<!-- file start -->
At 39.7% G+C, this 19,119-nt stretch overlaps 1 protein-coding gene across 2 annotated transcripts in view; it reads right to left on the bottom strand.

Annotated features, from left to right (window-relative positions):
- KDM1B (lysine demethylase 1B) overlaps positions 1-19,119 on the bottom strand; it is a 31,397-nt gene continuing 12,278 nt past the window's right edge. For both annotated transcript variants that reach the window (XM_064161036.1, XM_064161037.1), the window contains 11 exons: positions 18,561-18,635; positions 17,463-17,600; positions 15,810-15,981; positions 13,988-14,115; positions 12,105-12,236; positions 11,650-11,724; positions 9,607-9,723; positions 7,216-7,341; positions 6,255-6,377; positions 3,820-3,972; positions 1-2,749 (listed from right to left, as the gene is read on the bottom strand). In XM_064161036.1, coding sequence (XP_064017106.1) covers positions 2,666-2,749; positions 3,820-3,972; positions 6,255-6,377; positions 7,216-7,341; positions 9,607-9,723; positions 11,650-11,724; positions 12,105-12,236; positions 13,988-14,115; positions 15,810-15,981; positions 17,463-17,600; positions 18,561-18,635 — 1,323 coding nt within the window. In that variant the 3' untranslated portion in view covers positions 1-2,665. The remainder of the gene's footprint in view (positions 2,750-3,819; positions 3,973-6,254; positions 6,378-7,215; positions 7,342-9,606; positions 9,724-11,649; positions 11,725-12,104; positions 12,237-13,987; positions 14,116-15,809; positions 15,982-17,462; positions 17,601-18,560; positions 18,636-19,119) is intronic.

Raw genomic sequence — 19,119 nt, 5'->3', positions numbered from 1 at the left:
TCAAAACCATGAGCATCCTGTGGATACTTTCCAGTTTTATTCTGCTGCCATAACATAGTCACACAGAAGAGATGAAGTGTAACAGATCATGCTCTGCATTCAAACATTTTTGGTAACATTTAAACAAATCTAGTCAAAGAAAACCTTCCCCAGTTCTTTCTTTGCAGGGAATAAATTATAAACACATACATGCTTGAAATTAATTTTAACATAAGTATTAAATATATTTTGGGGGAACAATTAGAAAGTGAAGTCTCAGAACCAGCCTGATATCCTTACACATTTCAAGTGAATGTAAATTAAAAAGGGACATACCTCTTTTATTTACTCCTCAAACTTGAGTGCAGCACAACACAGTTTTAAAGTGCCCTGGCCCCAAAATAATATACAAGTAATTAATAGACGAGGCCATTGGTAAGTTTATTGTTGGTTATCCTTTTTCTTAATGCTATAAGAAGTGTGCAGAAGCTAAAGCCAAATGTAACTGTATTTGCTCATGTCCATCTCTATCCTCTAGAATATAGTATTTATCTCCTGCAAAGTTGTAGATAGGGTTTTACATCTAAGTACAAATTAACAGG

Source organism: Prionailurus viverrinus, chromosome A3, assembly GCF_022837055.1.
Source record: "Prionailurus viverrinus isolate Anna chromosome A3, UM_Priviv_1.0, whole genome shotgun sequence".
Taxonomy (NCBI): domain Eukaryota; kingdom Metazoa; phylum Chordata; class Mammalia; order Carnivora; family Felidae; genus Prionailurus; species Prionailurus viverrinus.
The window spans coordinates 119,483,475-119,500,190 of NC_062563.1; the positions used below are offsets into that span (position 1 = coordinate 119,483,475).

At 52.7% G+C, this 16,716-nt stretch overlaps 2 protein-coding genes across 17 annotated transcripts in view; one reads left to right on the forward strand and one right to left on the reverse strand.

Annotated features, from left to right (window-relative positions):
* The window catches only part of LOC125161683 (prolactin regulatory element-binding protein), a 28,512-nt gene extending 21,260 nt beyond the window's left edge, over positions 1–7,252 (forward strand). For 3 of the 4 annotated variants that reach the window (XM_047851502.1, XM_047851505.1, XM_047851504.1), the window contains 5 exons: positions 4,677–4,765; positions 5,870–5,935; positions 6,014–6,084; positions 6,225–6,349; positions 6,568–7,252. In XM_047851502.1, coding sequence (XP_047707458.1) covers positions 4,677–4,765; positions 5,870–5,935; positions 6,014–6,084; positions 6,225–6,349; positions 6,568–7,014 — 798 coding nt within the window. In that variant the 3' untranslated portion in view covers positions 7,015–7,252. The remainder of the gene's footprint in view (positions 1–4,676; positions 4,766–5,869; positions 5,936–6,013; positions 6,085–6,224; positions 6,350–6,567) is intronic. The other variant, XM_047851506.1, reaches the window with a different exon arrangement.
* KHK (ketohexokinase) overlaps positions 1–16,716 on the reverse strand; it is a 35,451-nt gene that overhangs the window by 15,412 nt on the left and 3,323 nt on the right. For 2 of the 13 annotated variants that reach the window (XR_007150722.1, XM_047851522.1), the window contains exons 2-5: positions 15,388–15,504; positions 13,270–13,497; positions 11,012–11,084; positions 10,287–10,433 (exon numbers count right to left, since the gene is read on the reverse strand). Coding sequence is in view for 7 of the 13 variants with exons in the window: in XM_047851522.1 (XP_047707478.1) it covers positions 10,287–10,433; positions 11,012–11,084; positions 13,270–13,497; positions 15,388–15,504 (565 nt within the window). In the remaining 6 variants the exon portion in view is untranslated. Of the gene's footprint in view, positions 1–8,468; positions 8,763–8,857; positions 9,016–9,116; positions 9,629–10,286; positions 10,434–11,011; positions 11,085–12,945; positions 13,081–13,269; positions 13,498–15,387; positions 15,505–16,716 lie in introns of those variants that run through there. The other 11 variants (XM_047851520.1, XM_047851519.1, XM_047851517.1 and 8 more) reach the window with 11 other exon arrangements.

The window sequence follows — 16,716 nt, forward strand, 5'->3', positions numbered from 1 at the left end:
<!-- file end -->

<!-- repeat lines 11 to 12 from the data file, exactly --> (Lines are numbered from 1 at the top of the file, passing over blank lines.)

Annotated features, from left to right (window-relative positions):
* The window catches only part of LOC125161683 (prolactin regulatory element-binding protein), a 28,512-nt gene extending 21,260 nt beyond the window's left edge, over positions 1–7,252 (forward strand). For 3 of the 4 annotated variants that reach the window (XM_047851502.1, XM_047851505.1, XM_047851504.1), the window contains 5 exons: positions 4,677–4,765; positions 5,870–5,935; positions 6,014–6,084; positions 6,225–6,349; positions 6,568–7,252. In XM_047851502.1, coding sequence (XP_047707458.1) covers positions 4,677–4,765; positions 5,870–5,935; positions 6,014–6,084; positions 6,225–6,349; positions 6,568–7,014 — 798 coding nt within the window. In that variant the 3' untranslated portion in view covers positions 7,015–7,252. The remainder of the gene's footprint in view (positions 1–4,676; positions 4,766–5,869; positions 5,936–6,013; positions 6,085–6,224; positions 6,350–6,567) is intronic. The other variant, XM_047851506.1, reaches the window with a different exon arrangement.